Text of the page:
Sorcerer King: Rivals vs the original Sorcerer King

Published on Thursday, September 15, 2016 By Brad Wardell In Sorcerer King Dev Journals

Once upon a time…

In the Summer of 2015, Stardock released a 4X-RPG hybrid called Sorcerer King.  The premise of the game was that after the events of Fallen Enchantress (or choose any fantasy 4X really) the bad guy (in this case, the Sorcerer King) had conquered the world.  The good guys had lost.

Not content with ruling the world, the Sorcerer King had begun to use a mysterious artifact known as the Bane of Curgen (an orb) to destroy the shards of Elemental to ascend to godhood.

Your role in Sorcerer King was to stop him.  To do that, you would raise and army, gather allies and confront the Sorcerer King in his fortress.

And this was super fun…for the first few times.

However, there are only so many times it’s fun to go kill fizban in his castle and Sorcerer King thus had limited replaybility.

Rivals: Your Turn

Over the past year, we gave some thought as to what would increase replayability without losing what makes Sorcerer King unique amongst 4X strategy games.  We hit upon the idea that the player should have the ability to become a god too.  In this way, we not only got to eliminate the Doomsday counter but instead gave the game more strategic depth without sacrificing the things that made Sorcerer King so special.

Below are a few key things that make Sorcerer King: Rivals different from Sorcerer King.


A New UI:


The first thing players will notice is that there’s a new UI.  We tried hard to not have to change it but ultimately, we realized that to do what we wanted to do, we had to redo the user interface.  For example, we want to support an unlimited number of world resources rather than the fixed number we had in Sorcerer King.  Similarly, since the object of the game now is to charge up the orb of power (the bane) and compel it to obey you, we would need a different way of presenting that.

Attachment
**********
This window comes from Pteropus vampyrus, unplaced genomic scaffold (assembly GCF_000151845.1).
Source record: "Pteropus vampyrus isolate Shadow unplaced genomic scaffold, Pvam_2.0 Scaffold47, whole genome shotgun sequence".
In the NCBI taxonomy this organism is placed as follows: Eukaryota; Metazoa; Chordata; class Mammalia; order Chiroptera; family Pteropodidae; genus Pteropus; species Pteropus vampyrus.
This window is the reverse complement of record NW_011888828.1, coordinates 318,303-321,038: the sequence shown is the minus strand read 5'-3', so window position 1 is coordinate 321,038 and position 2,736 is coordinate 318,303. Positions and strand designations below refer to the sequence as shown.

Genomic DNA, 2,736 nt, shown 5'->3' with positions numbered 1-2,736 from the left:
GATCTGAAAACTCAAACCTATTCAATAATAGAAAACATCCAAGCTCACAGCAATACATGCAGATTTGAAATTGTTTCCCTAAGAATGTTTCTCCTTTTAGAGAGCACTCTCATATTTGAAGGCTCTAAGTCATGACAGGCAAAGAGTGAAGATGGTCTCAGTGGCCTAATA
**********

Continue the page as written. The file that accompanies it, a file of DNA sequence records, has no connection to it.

Also, as we made neutral civilizations into potential rivals, we would need to highlight that aspect of the game.


Two new races


I don’t want to rag on Sorcerer King. It is still a good game. We made some assumptions when we designed it that didn’t lead it to have the diversity we hoped it would have in gameplay. 

Sorcerer King had 6 sovereigns to choose from. Which is nice. Here’s the issue, all 6 of them were sovereigns of the Kingdom.  In other words, there was ONE race in Sorcerer King and you always ruled the village of Athica.

We made this choice with the best of intentions: It was good for the story.  But it wasn’t good for replayability.

In Rivals, there are two more sovereigns but each sovereign leads its own completely new race which means they have their own units, buildings and spread their own environment across the world.

In other words, Sorcerer King had one race, Rivals has 3.



The most obvious difference is going to be the object of the game.  Now, you use up mana to ascend.  Doing so, however, makes everyone angry and go to war with you eventually so you have to be careful about when and how you do this.  Moreover, as the orb gets magically charged, new spells come into play.  By the end of the game, all hell will start to break loose. 

In play testing, we’ve seen new players think “Oh this is easy” and start to charge up the orb really early only to get crushed utterly because when you start staring into the abyss, it will begin to stare back at you.



The Sorcerer King also has some demigods as lieutenants. They are insanely powerful. Players of Sorcerer King who go to Rivals will soon notice there are a lot more of them.

Sharing your creations forever


All the games in the Elemental series have had some modding tools.  With Sorcerer King, it’s all been put out there for players along with the ability to share them.  As I’ve said to a number of friends, I could rebuild Ultima IV with this this engine.

People who remember Neverwinter Nights and its modding power will be happy to know that they have been given that power once again and, thanks to Steamworks (and eventually via GOG) the ability to share their creations.

If there is interest, we will vastly add on to this (all depends on sales of course).

How you can help


Game sites cover things that are popular already.  Stardock is an independent developer. In fact, we are, possibly, the oldest independent game developer left in the industry.  We don’t have a vast marketing team to go out and build coverage.  What you can do is spread the word. Word of mouth is king.  We want to keep working on Sorcerer King for years to come and with Rivals, we have a game that you and us can do just that. 

People who liked Sorcereer King are definitley going to like Rivals. It’s vastly better in every way.  There’s more of everything and a lot of attention to detail.

People who like 4X games in general or even classic RPG games will almost certainly like Rivals. 

Let us know what you think in the comments below.